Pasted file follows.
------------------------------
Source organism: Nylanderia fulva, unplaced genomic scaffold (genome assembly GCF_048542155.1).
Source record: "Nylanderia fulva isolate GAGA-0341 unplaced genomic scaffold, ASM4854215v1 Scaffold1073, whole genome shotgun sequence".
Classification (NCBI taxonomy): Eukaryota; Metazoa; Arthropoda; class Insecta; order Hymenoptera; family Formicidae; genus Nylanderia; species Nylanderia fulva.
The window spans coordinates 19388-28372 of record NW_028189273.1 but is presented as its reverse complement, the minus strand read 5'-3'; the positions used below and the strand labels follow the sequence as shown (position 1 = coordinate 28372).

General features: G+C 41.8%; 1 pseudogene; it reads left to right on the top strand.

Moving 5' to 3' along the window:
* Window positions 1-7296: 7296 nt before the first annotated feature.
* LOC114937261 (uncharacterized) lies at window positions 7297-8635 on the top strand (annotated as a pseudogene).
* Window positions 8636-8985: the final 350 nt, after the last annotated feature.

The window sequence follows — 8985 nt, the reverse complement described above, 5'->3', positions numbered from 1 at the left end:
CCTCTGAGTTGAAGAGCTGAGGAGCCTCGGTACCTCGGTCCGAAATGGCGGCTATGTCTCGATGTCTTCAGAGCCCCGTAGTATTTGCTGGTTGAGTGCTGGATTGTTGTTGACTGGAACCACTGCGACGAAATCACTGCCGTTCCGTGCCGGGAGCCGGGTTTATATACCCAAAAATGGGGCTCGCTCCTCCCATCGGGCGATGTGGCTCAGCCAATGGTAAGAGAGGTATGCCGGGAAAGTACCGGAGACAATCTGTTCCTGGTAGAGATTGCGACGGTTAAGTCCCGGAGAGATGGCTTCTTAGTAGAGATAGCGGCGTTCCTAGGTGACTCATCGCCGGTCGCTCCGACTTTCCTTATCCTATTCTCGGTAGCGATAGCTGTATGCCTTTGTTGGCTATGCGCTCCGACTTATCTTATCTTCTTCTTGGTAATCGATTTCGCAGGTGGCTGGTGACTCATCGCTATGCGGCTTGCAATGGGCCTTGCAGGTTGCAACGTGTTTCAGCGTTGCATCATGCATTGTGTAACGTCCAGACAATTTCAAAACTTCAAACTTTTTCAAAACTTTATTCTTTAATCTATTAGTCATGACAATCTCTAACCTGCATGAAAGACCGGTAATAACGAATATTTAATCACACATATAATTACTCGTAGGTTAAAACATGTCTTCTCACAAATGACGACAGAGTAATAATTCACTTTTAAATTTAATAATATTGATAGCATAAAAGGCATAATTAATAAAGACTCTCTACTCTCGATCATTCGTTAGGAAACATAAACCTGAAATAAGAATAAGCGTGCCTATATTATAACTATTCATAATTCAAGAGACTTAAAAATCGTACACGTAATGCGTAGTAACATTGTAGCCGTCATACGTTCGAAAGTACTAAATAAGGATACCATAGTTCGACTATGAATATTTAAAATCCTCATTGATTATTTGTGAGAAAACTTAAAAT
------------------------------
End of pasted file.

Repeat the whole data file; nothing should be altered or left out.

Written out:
Source organism: Nylanderia fulva, unplaced genomic scaffold (genome assembly GCF_048542155.1).
Source record: "Nylanderia fulva isolate GAGA-0341 unplaced genomic scaffold, ASM4854215v1 Scaffold1073, whole genome shotgun sequence".
Classification (NCBI taxonomy): Eukaryota; Metazoa; Arthropoda; class Insecta; order Hymenoptera; family Formicidae; genus Nylanderia; species Nylanderia fulva.
The window spans coordinates 19388-28372 of record NW_028189273.1 but is presented as its reverse complement, the minus strand read 5'-3'; the positions used below and the strand labels follow the sequence as shown (position 1 = coordinate 28372).

General features: G+C 41.8%; 1 pseudogene; it reads left to right on the top strand.

Moving 5' to 3' along the window:
* Window positions 1-7296: 7296 nt before the first annotated feature.
* LOC114937261 (uncharacterized) lies at window positions 7297-8635 on the top strand (annotated as a pseudogene).
* Window positions 8636-8985: the final 350 nt, after the last annotated feature.

The window sequence follows — 8985 nt, the reverse complement described above, 5'->3', positions numbered from 1 at the left end:
CCTCTGAGTTGAAGAGCTGAGGAGCCTCGGTACCTCGGTCCGAAATGGCGGCTATGTCTCGATGTCTTCAGAGCCCCGTAGTATTTGCTGGTTGAGTGCTGGATTGTTGTTGACTGGAACCACTGCGACGAAATCACTGCCGTTCCGTGCCGGGAGCCGGGTTTATATACCCAAAAATGGGGCTCGCTCCTCCCATCGGGCGATGTGGCTCAGCCAATGGTAAGAGAGGTATGCCGGGAAAGTACCGGAGACAATCTGTTCCTGGTAGAGATTGCGACGGTTAAGTCCCGGAGAGATGGCTTCTTAGTAGAGATAGCGGCGTTCCTAGGTGACTCATCGCCGGTCGCTCCGACTTTCCTTATCCTATTCTCGGTAGCGATAGCTGTATGCCTTTGTTGGCTATGCGCTCCGACTTATCTTATCTTCTTCTTGGTAATCGATTTCGCAGGTGGCTGGTGACTCATCGCTATGCGGCTTGCAATGGGCCTTGCAGGTTGCAACGTGTTTCAGCGTTGCATCATGCATTGTGTAACGTCCAGACAATTTCAAAACTTCAAACTTTTTCAAAACTTTATTCTTTAATCTATTAGTCATGACAATCTCTAACCTGCATGAAAGACCGGTAATAACGAATATTTAATCACACATATAATTACTCGTAGGTTAAAACATGTCTTCTCACAAATGACGACAGAGTAATAATTCACTTTTAAATTTAATAATATTGATAGCATAAAAGGCATAATTAATAAAGACTCTCTACTCTCGATCATTCGTTAGGAAACATAAACCTGAAATAAGAATAAGCGTGCCTATATTATAACTATTCATAATTCAAGAGACTTAAAAATCGTACACGTAATGCGTAGTAACATTGTAGCCGTCATACGTTCGAAAGTACTAAATAAGGATACCATAGTTCGACTATGAATATTTAAAATCCTCATTGATTATTTGTGAGAAAACTTAAAAT